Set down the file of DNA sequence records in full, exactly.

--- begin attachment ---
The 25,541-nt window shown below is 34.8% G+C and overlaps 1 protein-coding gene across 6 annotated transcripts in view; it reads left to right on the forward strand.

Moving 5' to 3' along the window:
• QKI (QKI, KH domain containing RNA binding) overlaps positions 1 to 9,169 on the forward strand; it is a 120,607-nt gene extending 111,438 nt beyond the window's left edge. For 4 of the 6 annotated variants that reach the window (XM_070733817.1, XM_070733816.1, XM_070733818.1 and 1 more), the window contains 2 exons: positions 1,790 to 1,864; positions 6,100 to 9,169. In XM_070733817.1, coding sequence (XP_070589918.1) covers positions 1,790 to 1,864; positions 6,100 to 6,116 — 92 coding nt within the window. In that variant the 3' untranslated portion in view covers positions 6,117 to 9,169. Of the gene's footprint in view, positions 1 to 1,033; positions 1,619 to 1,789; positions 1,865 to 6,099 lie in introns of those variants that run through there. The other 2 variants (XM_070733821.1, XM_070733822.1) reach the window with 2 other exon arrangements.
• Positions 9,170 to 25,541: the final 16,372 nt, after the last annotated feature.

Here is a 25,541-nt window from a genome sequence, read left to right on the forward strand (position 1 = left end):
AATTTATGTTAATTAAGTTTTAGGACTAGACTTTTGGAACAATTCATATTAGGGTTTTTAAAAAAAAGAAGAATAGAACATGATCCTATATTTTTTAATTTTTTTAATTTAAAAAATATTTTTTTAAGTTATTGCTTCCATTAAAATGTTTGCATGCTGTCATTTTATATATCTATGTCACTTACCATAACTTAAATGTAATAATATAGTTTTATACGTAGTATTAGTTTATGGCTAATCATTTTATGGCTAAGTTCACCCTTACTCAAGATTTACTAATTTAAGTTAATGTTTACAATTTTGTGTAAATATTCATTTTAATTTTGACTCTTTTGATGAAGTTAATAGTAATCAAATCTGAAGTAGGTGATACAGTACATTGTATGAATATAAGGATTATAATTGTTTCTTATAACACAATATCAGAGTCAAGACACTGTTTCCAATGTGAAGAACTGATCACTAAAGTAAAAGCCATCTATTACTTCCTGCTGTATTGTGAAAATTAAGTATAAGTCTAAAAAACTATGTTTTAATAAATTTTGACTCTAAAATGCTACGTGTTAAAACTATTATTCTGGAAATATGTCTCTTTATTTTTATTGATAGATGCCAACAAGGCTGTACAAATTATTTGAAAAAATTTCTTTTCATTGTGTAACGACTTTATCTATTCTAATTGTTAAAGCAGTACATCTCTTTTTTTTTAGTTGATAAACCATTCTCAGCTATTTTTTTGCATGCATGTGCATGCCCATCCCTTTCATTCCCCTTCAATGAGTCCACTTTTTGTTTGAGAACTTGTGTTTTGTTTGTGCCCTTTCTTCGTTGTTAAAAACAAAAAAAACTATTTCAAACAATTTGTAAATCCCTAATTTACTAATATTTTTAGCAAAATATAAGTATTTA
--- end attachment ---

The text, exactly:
The 25,541-nt window shown below is 34.8% G+C and overlaps 1 protein-coding gene across 6 annotated transcripts in view; it reads left to right on the forward strand.

Moving 5' to 3' along the window:
• QKI (QKI, KH domain containing RNA binding) overlaps positions 1 to 9,169 on the forward strand; it is a 120,607-nt gene extending 111,438 nt beyond the window's left edge. For 4 of the 6 annotated variants that reach the window (XM_070733817.1, XM_070733816.1, XM_070733818.1 and 1 more), the window contains 2 exons: positions 1,790 to 1,864; positions 6,100 to 9,169. In XM_070733817.1, coding sequence (XP_070589918.1) covers positions 1,790 to 1,864; positions 6,100 to 6,116 — 92 coding nt within the window. In that variant the 3' untranslated portion in view covers positions 6,117 to 9,169. Of the gene's footprint in view, positions 1 to 1,033; positions 1,619 to 1,789; positions 1,865 to 6,099 lie in introns of those variants that run through there. The other 2 variants (XM_070733821.1, XM_070733822.1) reach the window with 2 other exon arrangements.
• Positions 9,170 to 25,541: the final 16,372 nt, after the last annotated feature.

Here is a 25,541-nt window from a genome sequence, read left to right on the forward strand (position 1 = left end):
AATTTATGTTAATTAAGTTTTAGGACTAGACTTTTGGAACAATTCATATTAGGGTTTTTAAAAAAAAGAAGAATAGAACATGATCCTATATTTTTTAATTTTTTTAATTTAAAAAATATTTTTTTAAGTTATTGCTTCCATTAAAATGTTTGCATGCTGTCATTTTATATATCTATGTCACTTACCATAACTTAAATGTAATAATATAGTTTTATACGTAGTATTAGTTTATGGCTAATCATTTTATGGCTAAGTTCACCCTTACTCAAGATTTACTAATTTAAGTTAATGTTTACAATTTTGTGTAAATATTCATTTTAATTTTGACTCTTTTGATGAAGTTAATAGTAATCAAATCTGAAGTAGGTGATACAGTACATTGTATGAATATAAGGATTATAATTGTTTCTTATAACACAATATCAGAGTCAAGACACTGTTTCCAATGTGAAGAACTGATCACTAAAGTAAAAGCCATCTATTACTTCCTGCTGTATTGTGAAAATTAAGTATAAGTCTAAAAAACTATGTTTTAATAAATTTTGACTCTAAAATGCTACGTGTTAAAACTATTATTCTGGAAATATGTCTCTTTATTTTTATTGATAGATGCCAACAAGGCTGTACAAATTATTTGAAAAAATTTCTTTTCATTGTGTAACGACTTTATCTATTCTAATTGTTAAAGCAGTACATCTCTTTTTTTTTAGTTGATAAACCATTCTCAGCTATTTTTTTGCATGCATGTGCATGCCCATCCCTTTCATTCCCCTTCAATGAGTCCACTTTTTGTTTGAGAACTTGTGTTTTGTTTGTGCCCTTTCTTCGTTGTTAAAAACAAAAAAAACTATTTCAAACAATTTGTAAATCCCTAATTTACTAATATTTTTAGCAAAATATAAGTATTTA